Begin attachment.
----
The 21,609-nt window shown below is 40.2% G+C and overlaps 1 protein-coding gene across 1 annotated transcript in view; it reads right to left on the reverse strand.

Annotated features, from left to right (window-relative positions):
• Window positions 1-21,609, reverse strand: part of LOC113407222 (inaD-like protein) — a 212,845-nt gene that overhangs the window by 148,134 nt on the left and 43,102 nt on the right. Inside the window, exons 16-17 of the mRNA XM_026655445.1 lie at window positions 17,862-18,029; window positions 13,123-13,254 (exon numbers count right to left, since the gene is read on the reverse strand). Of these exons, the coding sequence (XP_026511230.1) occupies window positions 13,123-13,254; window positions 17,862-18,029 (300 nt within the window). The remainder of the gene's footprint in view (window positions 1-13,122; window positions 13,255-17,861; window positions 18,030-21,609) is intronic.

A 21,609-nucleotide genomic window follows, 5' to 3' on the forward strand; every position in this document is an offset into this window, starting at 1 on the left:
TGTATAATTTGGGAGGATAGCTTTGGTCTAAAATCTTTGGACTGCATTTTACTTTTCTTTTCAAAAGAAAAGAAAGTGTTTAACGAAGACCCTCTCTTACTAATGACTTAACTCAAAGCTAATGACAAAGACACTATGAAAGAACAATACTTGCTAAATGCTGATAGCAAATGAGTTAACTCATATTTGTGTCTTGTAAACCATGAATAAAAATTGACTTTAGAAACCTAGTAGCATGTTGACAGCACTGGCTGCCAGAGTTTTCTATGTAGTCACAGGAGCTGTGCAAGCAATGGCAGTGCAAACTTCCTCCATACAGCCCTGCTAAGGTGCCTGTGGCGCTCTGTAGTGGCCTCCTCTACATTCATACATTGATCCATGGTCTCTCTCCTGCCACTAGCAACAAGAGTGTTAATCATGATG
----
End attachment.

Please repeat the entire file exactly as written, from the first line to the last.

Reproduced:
The 21,609-nt window shown below is 40.2% G+C and overlaps 1 protein-coding gene across 1 annotated transcript in view; it reads right to left on the reverse strand.

Annotated features, from left to right (window-relative positions):
• Window positions 1-21,609, reverse strand: part of LOC113407222 (inaD-like protein) — a 212,845-nt gene that overhangs the window by 148,134 nt on the left and 43,102 nt on the right. Inside the window, exons 16-17 of the mRNA XM_026655445.1 lie at window positions 17,862-18,029; window positions 13,123-13,254 (exon numbers count right to left, since the gene is read on the reverse strand). Of these exons, the coding sequence (XP_026511230.1) occupies window positions 13,123-13,254; window positions 17,862-18,029 (300 nt within the window). The remainder of the gene's footprint in view (window positions 1-13,122; window positions 13,255-17,861; window positions 18,030-21,609) is intronic.

A 21,609-nucleotide genomic window follows, 5' to 3' on the forward strand; every position in this document is an offset into this window, starting at 1 on the left:
TGTATAATTTGGGAGGATAGCTTTGGTCTAAAATCTTTGGACTGCATTTTACTTTTCTTTTCAAAAGAAAAGAAAGTGTTTAACGAAGACCCTCTCTTACTAATGACTTAACTCAAAGCTAATGACAAAGACACTATGAAAGAACAATACTTGCTAAATGCTGATAGCAAATGAGTTAACTCATATTTGTGTCTTGTAAACCATGAATAAAAATTGACTTTAGAAACCTAGTAGCATGTTGACAGCACTGGCTGCCAGAGTTTTCTATGTAGTCACAGGAGCTGTGCAAGCAATGGCAGTGCAAACTTCCTCCATACAGCCCTGCTAAGGTGCCTGTGGCGCTCTGTAGTGGCCTCCTCTACATTCATACATTGATCCATGGTCTCTCTCCTGCCACTAGCAACAAGAGTGTTAATCATGATG